, , ,

Jesuit Social Ministry Leaders from Across Americas Gather in Dominican Republic


BY ISN STAFFApril 21, 2016

SANTO DOMINGO, DOMINICAN REPUBLIC – Over ninety representatives of Jesuit social ministries gathered in Santo Domingo, Dominican Republic, from April 4 – 8, 2016, for the Intercontinental Jesuit Gathering for Social and International Ministry. Delegates attending the meeting represented twelve different Jesuit provinces from as far north as Canada and as far south as Central America, including the Caribbean, Mexico, and the United States. The meeting was attended by seven Jesuit provincials, Fr. Patxi Álvarez, S.J., Social Justice and Ecology Secretariat, Jesuit Curia, and Fr. Timothy Kesicki, S.J., president of the Jesuit Conference of Canada and the United States, and Christopher Kerr, executive director of the Ignatian Solidarity Network.


Encuentro Santo Domingo 2016 delegates representing over a dozen countries from the region.

The gathering began with a presentation by Fr. Alvarez offering an overview of the history and current implications of Decree 4, a key section of the document produced during the Jesuit’s 32nd General Congregation in 1974, entitled “The Service of Faith and the Promotion of Justice.” “Saint Ignatius from his conversion was living and serving the poor. I do not think we remember that as much as we should,” said Alvarez, as he began his presentation, emphasizing that social ministry has been at the core of Jesuit mission since the Society of Jesus was founded in 1540.

Elizabeth Schwab Embry (Saint Louis University), Christopher Kerr (Ignatian Solidarity Network), and Sam Sawyer, S.J. (America Magazine)

Elizabeth Schwab Embry (Saint Louis University), Christopher Kerr (Ignatian Solidarity Network), and Sam Sawyer, S.J. (America Magazine)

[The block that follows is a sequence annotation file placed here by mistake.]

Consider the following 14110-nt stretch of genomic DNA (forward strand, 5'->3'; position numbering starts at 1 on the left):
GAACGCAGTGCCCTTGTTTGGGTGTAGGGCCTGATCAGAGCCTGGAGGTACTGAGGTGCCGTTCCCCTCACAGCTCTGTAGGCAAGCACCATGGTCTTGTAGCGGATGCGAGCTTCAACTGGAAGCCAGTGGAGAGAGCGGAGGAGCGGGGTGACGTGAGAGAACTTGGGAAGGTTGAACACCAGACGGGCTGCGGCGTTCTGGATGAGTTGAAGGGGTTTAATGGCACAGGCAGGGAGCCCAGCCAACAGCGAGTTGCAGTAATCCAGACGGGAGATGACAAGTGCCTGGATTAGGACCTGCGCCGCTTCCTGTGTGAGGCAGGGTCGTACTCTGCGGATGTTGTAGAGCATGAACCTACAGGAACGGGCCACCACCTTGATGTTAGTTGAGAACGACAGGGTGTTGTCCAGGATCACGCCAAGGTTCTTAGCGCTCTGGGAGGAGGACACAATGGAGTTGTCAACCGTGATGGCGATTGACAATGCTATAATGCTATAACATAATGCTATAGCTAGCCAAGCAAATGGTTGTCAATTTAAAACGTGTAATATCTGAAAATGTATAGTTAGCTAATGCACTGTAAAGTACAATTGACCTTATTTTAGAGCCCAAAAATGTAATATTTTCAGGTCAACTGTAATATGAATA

Over the course of the next three days, the delegates learned about the hemispheric realities of four key justice issue areas where the Jesuits and lay partners are engaged throughout the region: the economic system and exclusion, the environment and natural resource extraction, violence and organized crime, and migration.

Rosa Cañete, coordinator of the “Equal” campaign against inequality in Latin America and the Caribbean at Oxfam International, offered an overview of economic exclusion in the region. Pedro Landa of Equipo de Reflexión, Investigación y Comunicación, a Jesuit-sponsored social research center in Honduras, explained the harsh impacts of the extractive mineral industry on Honduran communities. Jorge Antilano González Candia and Gabriel Mendoza Zárate of the Programa de Reconstrucción del Tejido Social, a project of the Mexican Jesuits, describe the impacts of violence on the social fabric of communities throughout Mexico. Fr. Rafael Moreno, S.J., director of the Jesuit Migration Network provided an overview of the consequences of migration in the Central America and Mexico region. After each session delegates gathered in multinational groups to discuss what they heard and discern ways that the intercontinental Jesuit social ministry network might respond more collaboratively to the realities.

Each day began with mass and morning prayer, including a prayer for those who have been martyred in while working for justice, during which Fr. Ismael Moreno Coto, S.J., the director of Equipo de Reflexión, Investigación y Comunicación and Radio Progreso, in Honduras, offered a moving reflection on the life of Berta Cáceres.

“The opportunity to gather with so many key leaders in Jesuit social justice ministry from across Central America, Mexico, Carribean, Canada, and the U.S., was a unique networking opportunity,” said Christopher Kerr, ISN executive director. “I am hopeful that the Ignatian Solidarity Network can further develop partnerships with Jesuit social ministries in the region that lift up the stories of those marginalized by the injustices describing during our time together.”

Toward the end of the gathering, the delegates met in the province groups to discuss ways that they could carry forward the relationships and knowledge that was built during the gathering.

On the final day, the group had an opportunity to visit a number of Jesuit social ministries based at parishes in Santo Domingo neighborhoods facing significant economic challenges. The delegates also visited Centro Bonó, a Jesuit social research institute based on Santo Domingo that works on a wide range of issues, particularly migration and economic injustice.

0 replies

Leave a Reply

Want to join the discussion?
Feel free to contribute!

Leave a Reply

Your email address will not be published. Required fields are marked *